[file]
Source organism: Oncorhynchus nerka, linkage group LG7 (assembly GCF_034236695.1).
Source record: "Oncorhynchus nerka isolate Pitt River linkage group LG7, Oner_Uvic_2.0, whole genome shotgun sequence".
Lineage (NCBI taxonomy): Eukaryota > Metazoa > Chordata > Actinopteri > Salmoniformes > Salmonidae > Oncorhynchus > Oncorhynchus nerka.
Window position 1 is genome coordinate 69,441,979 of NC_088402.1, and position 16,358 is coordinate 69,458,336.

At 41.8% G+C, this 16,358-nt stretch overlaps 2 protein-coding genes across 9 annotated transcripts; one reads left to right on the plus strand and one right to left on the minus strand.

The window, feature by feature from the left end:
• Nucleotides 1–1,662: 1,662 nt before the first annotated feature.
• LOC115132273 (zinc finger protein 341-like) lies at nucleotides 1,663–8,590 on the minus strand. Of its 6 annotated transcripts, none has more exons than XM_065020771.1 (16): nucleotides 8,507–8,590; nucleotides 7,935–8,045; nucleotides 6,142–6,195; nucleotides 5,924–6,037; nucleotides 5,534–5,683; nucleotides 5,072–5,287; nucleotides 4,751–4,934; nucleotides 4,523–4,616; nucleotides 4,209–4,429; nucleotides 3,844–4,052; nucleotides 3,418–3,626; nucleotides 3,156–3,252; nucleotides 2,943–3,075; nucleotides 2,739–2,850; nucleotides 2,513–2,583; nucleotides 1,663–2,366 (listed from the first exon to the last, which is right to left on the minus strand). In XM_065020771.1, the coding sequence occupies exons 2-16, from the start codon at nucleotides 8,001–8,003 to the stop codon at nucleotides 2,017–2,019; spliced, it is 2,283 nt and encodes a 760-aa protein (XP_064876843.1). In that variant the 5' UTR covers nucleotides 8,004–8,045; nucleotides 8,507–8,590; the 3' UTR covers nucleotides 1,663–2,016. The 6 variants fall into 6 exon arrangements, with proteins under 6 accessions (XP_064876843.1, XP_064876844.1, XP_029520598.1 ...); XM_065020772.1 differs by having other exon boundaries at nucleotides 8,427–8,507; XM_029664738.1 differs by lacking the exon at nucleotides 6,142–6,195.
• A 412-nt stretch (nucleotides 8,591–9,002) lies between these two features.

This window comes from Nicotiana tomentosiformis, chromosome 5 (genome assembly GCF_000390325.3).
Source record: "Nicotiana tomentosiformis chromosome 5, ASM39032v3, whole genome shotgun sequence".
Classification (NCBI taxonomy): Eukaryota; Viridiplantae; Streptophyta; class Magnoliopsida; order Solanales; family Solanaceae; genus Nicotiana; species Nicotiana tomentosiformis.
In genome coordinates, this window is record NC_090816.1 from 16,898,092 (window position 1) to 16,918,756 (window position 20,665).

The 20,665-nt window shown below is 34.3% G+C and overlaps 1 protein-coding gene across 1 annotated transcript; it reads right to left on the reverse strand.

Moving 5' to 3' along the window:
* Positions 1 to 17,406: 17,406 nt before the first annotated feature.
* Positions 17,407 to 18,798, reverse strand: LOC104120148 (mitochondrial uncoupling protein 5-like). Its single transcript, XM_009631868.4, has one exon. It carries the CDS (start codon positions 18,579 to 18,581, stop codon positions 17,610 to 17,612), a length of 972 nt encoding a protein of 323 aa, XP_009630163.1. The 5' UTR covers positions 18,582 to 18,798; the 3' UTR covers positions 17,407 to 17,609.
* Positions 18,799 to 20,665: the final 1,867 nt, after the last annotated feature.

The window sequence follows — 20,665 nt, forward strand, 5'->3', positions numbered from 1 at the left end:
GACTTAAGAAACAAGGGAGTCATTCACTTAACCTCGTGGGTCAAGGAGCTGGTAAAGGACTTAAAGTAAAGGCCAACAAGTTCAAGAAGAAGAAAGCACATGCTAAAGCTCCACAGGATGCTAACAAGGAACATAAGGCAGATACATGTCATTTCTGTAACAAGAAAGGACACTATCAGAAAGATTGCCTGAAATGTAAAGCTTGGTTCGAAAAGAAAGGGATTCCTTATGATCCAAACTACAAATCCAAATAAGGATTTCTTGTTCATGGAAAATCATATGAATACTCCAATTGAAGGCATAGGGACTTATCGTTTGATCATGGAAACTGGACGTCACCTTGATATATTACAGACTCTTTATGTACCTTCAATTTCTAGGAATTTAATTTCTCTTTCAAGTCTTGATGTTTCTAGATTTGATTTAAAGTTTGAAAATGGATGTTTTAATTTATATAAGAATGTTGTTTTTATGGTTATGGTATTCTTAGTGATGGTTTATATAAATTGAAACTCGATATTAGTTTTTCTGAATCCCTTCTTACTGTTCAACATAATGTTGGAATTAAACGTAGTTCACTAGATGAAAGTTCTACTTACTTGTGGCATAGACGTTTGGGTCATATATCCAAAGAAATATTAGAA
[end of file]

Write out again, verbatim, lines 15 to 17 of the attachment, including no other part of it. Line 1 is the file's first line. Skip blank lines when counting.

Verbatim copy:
Moving 5' to 3' along the window:
* Positions 1 to 17,406: 17,406 nt before the first annotated feature.
* Positions 17,407 to 18,798, reverse strand: LOC104120148 (mitochondrial uncoupling protein 5-like). Its single transcript, XM_009631868.4, has one exon. It carries the CDS (start codon positions 18,579 to 18,581, stop codon positions 17,610 to 17,612), a length of 972 nt encoding a protein of 323 aa, XP_009630163.1. The 5' UTR covers positions 18,582 to 18,798; the 3' UTR covers positions 17,407 to 17,609.